Year of Publication


Document Type



Arts and Sciences



First Advisor

Brian C Rymond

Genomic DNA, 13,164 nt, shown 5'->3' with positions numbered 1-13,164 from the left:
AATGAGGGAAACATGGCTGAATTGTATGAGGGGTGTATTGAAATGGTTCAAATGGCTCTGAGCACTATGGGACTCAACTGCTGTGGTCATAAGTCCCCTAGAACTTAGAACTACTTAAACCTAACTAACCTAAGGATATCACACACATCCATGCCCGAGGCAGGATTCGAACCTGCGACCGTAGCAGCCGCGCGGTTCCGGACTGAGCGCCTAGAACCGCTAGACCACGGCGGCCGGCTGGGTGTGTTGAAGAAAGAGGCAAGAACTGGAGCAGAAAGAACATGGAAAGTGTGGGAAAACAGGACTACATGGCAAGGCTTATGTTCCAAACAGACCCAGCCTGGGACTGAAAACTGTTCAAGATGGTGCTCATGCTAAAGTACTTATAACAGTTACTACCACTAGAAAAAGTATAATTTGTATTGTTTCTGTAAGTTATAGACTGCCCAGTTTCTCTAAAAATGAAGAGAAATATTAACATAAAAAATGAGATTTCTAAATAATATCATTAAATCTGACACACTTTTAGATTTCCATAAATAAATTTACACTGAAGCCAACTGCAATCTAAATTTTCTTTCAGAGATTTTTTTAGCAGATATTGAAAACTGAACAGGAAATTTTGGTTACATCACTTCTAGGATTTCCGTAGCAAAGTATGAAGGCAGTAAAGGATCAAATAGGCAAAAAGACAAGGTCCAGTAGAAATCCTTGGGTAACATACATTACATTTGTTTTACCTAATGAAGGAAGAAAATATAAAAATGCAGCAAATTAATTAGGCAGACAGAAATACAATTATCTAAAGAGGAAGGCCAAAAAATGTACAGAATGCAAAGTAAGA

The spliceosome is a complex, dynamic ribonucleoprotein (RNP) complex that undergoes numerous conformational changes during its assembly, activation, catalysis and disassembly. Defects in spliceosome assembly are thought to trigger active dissociation of faulty splicing complexes. A yeast genetic screen was performed to identify components of the putative discard pathway. This study found that weak mutant alleles of SPP382 suppress defects in several proteins required for spliceosome activation (Prp38p, Prp8p and Prp19p) as well as substrate mutations (weak branch point mutants). This evolutionary conserved protein had been found in both yeast and mammalian splicing complexes. However, its role in splicing had not been elucidated. This study focused on understanding the cellular role of Spp382p in splicing and particularly in the discard pathway. Spp382p was found to be essential for normal splicing and for efficient intron turnover. Since Spp382p binds Prp43p and is required for intron release in vitro, spp382 mediated suppression of splicing factor mutations might reflect lowered Prp43p activity. In agreement with this, we find that prp43 mutants also act as suppressors. This leads us to propose a model in which defects in spliceosome assembly, like those caused by prp38-1, prompt Spp382p-mediated disassembly of the defective complex via Prp43p Bolstering this theory, we find that Spp382p is specifically recruited to defective complexes lacking the 5 exon cleavage intermediate and spp382 mutants suppress other splicing defects. I show by stringent proteomic and two-hybrid analyses that Spp382p interacts with Cwc23p, a DnaJ-like protein present in the spliceosome and co-purified the Prp43p-DExD/H-box protein. In this study, I also show that Cwc23p is itself essential for splicing and normal intron turnover. Enhanced expression of another protein, Sqs1p, structurally related to Spp382p and also found associated with Prp43p is inhibitory to both growth and splicing. Synthetic lethal and dosage suppression studies bolster a functional linkage between Spp382p, Cwc23p, Sqs1p and Prp43p and together, the data support the existence of a Spp382p -dependent spliceosome integrity (SPIN) complex acting to remove defective spliceosomes.